- Ibn ‘Ammār is possibly Aḥmad ibn ‘Ubayd Allāh Muḥammad ibn ‘Ammār al-Thaqafī (d. 926), Shī’ah secretary and vizier to many caliphs.
- Ibn-Hallikān 1961, p. 546, II.
- Ibn al-Nadīm 1970, pp. 352-3.
- Arbuthnot 1890, p. 81.
- Ibn al-Nadīm 1970, pp. 312–16,353,382,1062.
- Ibn al-Nadīm 1970, p. 352.
- Ibn al-Nadīm 1970, pp. 173, 353.
- Flügel 1862, p. 89.
- Ibn al-Nadīm 1970, pp. 353, 954.
- Ibn al-Nadīm 1970, pp. 353, 1129.
- Ibn al-Nadīm 1970, pp. 316, 1003.
- Ibn al-Nadīm 1970, pp. 186, 353, 1122.
- Suyūṭī (al-), Jalāl al-Dīn ‘Abd al-Raḥmān (1965). Bughyat al-Wuʻāh fī Ṭabaqāt al-Lughawīyīn wa-al-Nuḥāh (in Arabic). 1. al-Qāhirah: Ṭubiʻa bi-mạṭbaʻat ʻĪsa al-Bābī al-Halabī. p. 18 (§ 27).
- Yāqūt, Shihāb al-Dīn ibn ‘Abd al-Ḥamawī (1993). Abbās, Ihsan (ed.). Irshād al-Arīb alā Ma'rifat al-Adīb (in Arabic). Beirut: Dār Gharib al-Islām i. pp. 2303-2304 (§ 953).
- Yāqūt, Shihāb al-Dīn ibn ‘Abd al-Ḥamawī (1913). Margoliouth, D. S. (ed.). Irshād al-Arīb alā Ma'rifat al-Adīb (in Arabic). VI (7). Leiden: Brill. pp. 277–278.
- Iṣbahānī, Abū al-Faraj (1888). Kitab al-Aghānī (in Arabic). IV. Leiden: Brill. p. 157.
- Iṣbahānī, Abū al-Faraj (1888). Kitab al-Aghānī (in Arabic). XVIII. Leiden: Brill. pp. 2–29.
- Khallikān (Ibn), Aḥmad ibn Muḥammad (1868). Ibn Khallikan's Biographical Dictionary (tr. Wafayāt al-A'yān wa-al-Anbā Abnā' al-Zamān). III. Translated by McGuckin de Slane, William. London: W.H. Allen. pp. 604–5.
- Khallikān (Ibn), Aḥmad ibn Muḥammad (1972). Wafayāt al-A'yān wa-Anbā' Abnā' al-Zamān (The Obituaries of Eminent Men) (in Arabic). VI. Beirut: Dār Ṣādar. pp. 78–79.
- Tha‘ālibī (al-), ‘Abd al-Mālik, Abū Manṣūr (1915). Nāqidan fī Yatīmat al-dahr fī Shu'arā' Ahl al-Aṣr. Asiatic Society of Bengal (in Arabic). II. Calcutta: Baptist Mission Press. p. 283.
- Tha‘ālibī (al-), ‘Abd al-Mālik, Abū Manṣūr (1915). Nāqidan fī Yatīmat al-dahr fī Shu'arā' Ahl al-Aṣr. Asiatic Society of Bengal (in Arabic). III. Calcutta: Baptist Mission Press. pp. 207–8.
- Tha‘ālibī (al-), ‘Abd al-Mālik, Abū Manṣūr (1885). Index: Farīdatu'l-'Aṣr (in Arabic). Damascus: Al-Maṭba’ah al-Ḥanifīyah.
- Ibn al-Nadīm 1970, p. 353.
- "Abu Nuwas". 16 October 2012. Retrieved 27 May 2020.
- "Abu Nuwas Biography". Poemhunter. Retrieved 27 May 2020.
- Khallikān, Ibn (1842). Ibn Khallikan's biographical dictionary – Internet Archive. Oriental Translation Fund of Great Britain and Ireland. p. 394. Retrieved 12 September 2010.
Abu Nuwas buried cemetery.
- "mu'ammā". Encyclopedia of Arabic Literature. 1998.
- "Lughz". Encyclopedia of Islam. 2009.
- La Corónica. 24. 1995. p. 242.
- Monroe, James T. "Why was Ibn Quzmān Not Awarded the Title of "Abū Nuwās of the West?" ('Zajal 96', the Poet, and His Critics)". Journal of Arabic Literature.
- Al-Hayat, 13 January 2001
- Middle East Report, 219 Summer 2001
- Bearman, Peri (2009). "Global Arabic Encyclopedia". In Khanbaghi, Aptin (ed.). Encyclopedias about Muslim Civilisations. pp. 16–17.
- Abū Nuwās Street at the Encyclopædia Britannica
- "DVIDS – News – A Walk in the Park". Dvidshub.net. Retrieved 12 September 2010.
- Mahoney 2013, p. 49.
- Killeen, Andrew. (2009). The father of locks. Sawtry: Dedalus. ISBN 978-1-903517-76-5. OCLC 260209089.
- Killeen, Andrew. (2012). The Khalifah's mirror. New York: Dedalus. ISBN 978-1-909232-35-8. OCLC 815389625.
- Killeen 2009.
- Ṣāliḥ 1991, pp. 119-120.
- Pilcher 2005, p. 297.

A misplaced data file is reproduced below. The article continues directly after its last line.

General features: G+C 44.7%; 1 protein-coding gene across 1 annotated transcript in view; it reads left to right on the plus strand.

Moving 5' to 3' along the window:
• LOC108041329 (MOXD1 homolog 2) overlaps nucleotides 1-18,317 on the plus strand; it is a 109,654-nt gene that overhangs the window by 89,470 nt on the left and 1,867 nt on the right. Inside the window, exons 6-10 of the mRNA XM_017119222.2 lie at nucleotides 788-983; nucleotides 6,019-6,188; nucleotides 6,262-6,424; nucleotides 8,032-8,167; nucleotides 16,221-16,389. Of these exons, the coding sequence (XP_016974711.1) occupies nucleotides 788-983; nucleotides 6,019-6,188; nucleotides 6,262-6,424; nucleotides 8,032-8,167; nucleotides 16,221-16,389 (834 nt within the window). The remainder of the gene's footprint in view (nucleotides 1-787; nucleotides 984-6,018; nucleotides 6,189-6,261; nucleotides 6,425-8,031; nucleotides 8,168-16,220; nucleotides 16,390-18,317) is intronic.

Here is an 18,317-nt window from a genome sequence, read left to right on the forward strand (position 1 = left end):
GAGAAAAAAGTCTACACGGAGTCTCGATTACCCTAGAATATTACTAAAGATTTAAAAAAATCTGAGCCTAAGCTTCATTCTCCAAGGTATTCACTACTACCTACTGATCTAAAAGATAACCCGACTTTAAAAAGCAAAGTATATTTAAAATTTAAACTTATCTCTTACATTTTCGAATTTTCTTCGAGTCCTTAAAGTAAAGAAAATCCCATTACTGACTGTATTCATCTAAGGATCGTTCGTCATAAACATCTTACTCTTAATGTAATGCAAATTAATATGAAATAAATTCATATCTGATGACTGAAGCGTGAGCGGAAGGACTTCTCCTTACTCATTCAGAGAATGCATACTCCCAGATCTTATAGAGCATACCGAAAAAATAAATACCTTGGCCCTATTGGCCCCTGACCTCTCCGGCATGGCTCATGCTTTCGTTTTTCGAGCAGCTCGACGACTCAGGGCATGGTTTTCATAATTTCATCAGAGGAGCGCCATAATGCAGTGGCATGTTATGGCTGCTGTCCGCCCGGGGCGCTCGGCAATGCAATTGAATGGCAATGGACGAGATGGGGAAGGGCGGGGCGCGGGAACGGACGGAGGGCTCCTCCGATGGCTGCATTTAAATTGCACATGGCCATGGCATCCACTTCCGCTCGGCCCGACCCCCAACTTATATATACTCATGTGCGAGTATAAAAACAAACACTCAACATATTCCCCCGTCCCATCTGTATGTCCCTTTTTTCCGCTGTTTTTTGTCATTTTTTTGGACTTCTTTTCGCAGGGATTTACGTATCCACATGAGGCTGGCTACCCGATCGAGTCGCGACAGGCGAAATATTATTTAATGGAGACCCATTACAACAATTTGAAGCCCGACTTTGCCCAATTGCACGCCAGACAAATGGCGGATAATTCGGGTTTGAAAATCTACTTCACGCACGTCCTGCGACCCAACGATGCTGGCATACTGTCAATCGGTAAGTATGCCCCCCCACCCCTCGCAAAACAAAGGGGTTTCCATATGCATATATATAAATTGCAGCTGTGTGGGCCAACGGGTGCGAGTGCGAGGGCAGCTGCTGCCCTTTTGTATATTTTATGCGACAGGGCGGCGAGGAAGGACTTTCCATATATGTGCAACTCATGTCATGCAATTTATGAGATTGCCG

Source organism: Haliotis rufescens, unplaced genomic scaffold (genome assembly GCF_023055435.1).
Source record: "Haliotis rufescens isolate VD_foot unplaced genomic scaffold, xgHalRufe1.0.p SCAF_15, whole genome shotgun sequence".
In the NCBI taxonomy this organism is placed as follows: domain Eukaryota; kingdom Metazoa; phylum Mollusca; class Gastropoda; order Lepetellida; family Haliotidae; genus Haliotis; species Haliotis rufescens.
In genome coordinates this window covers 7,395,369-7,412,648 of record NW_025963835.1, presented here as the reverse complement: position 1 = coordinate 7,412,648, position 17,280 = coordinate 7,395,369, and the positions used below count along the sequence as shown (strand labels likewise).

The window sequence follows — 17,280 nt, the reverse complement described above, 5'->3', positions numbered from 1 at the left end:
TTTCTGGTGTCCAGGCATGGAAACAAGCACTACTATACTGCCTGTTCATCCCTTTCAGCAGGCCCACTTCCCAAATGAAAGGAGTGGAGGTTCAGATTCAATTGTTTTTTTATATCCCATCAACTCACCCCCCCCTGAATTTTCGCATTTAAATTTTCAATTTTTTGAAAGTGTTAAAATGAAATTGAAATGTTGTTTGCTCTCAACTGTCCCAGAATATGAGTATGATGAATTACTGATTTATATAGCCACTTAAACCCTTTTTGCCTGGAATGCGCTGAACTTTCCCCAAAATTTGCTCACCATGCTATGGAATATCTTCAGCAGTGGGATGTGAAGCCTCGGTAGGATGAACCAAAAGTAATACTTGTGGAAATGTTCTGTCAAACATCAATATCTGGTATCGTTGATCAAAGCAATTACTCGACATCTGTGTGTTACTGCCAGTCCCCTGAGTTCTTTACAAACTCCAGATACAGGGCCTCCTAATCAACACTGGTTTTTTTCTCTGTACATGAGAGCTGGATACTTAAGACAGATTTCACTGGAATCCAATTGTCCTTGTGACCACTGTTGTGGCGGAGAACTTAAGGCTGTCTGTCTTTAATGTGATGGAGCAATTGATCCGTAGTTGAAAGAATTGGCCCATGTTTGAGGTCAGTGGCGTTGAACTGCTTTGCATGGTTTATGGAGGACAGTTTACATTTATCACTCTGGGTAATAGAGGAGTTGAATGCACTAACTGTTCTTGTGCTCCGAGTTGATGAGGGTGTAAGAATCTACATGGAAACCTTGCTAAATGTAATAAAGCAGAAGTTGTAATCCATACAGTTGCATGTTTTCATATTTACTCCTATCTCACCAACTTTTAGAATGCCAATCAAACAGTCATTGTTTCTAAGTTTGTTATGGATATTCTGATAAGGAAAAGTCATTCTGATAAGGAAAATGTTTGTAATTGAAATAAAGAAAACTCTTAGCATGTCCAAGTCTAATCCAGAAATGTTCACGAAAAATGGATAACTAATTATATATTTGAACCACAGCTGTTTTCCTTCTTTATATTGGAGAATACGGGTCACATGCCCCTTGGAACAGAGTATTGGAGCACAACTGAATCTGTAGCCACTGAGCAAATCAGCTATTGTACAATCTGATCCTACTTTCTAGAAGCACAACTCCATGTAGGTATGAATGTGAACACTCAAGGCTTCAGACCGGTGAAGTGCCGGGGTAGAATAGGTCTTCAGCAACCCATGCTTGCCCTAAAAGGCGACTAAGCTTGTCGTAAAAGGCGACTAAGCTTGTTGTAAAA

- Gado 1998.
- Arbuthnot, F.F. (1890). Arabic Authors: A Manual of Arabian History and Literature. W. Heinemann. ISBN 978-1-4655-1080-8. LCCN 43050203.
- Flügel, Gustav (1862). Die grammatischen Schulen der Araber [The Grammatical Schools of the Arabs] (in German). Leipzig: Brockhaus. OCLC 1042925515.
- Gado (1998). Abunuwasi. Sasa Sema Publications. ISBN 9966-9609-0-2. OCLC 475143542.
- Ibn-Hallikān, Aḥmad Ibn-Muḥammad (1961). Wafayat al-a'yan wa anbã' abna' al-zamãn [The Obituaries of Eminent Men] (in Arabic). Pakistan Historical Society. OCLC 633767474.
- Ibn al-Nadīm, Muḥammad ibn Isḥāq (1970). Dodge, Bayard (ed.). The Fihrist of al-Nadīm : a tenth-century survey of Muslim culture. Columbia University Press. ISBN 0-231-02925-X. OCLC 298105272.
- Killeen, Andrew (2009). The Father of Locks. Dedalus. ISBN 978-1-903517-76-5.
- Mahoney, T.J. (2013). Mercury. Mercury. Springer New York. ISBN 978-1-4614-7951-2. Retrieved 17 June 2020.
- Pilcher, Tim (2005). The Essential Guide to World Comics. Collins & Brown. ISBN 1-84340-300-5. OCLC 61302672.
- Ṣāliḥ, al-Ṭayyib (1991). Season of Migration to the North. Translated by Denys Johnson-Davies. Heinemann. ISBN 978-0-435-90974-1.
- Straley, Dona S. (2004). The undergraduate's companion to Arab writers and their web sites. Libraries Unlimited. p. 30. ISBN 978-1-59158-118-5.
- Kennedy, Philip F. (1997). The Wine Song in Classical Arabic Poetry: Abu Nuwas and the Literary Tradition. Open University Press. ISBN 0-19-826392-9.
- Kennedy, Philip F. (2005). Abu Nuwas: A Genius of Poetry. OneWorld Press. ISBN 1-85168-360-7.
- Lacy, Norris J. (1989). "The Care and Feeding of Gazelles – Medieval Arabic and Hebrew love poetry". In Moshe Lazar (ed.). Poetics of Love in the Middle Ages. George Mason University Press. pp. 95–118. ISBN 0-913969-25-7.
- Frye, Richard N. The Golden Age of Persia. p. 123. ISBN 0-06-492288-X.
- Rowell, Alex (2017). Vintage Humour: The Islamic Wine Poetry of Abu Nawas. C. Hurst & Co. ISBN 978-1-84904-897-2.
- Khallikān (Ibn), Aḥmad ibn Muḥammad (1843). Ibn Khallikan's Biographical Dictionary (tr. Wafayāt al-A'yān wa-al-Anbā Abnā' al-Zamān). i. Translated by McGuckin de Slane, William. London: W.H. Allen. pp. 391–395.
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|Wikisource has the text of the 1911 Encyclopædia Britannica article Abu Nuwas.|
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- Abū Nuwās at the Encyclopædia Britannica
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- Horse, Hawk, and Cheetah: Three Arabic Hunting Poems of Abū Nuwās Cordite Poetry Review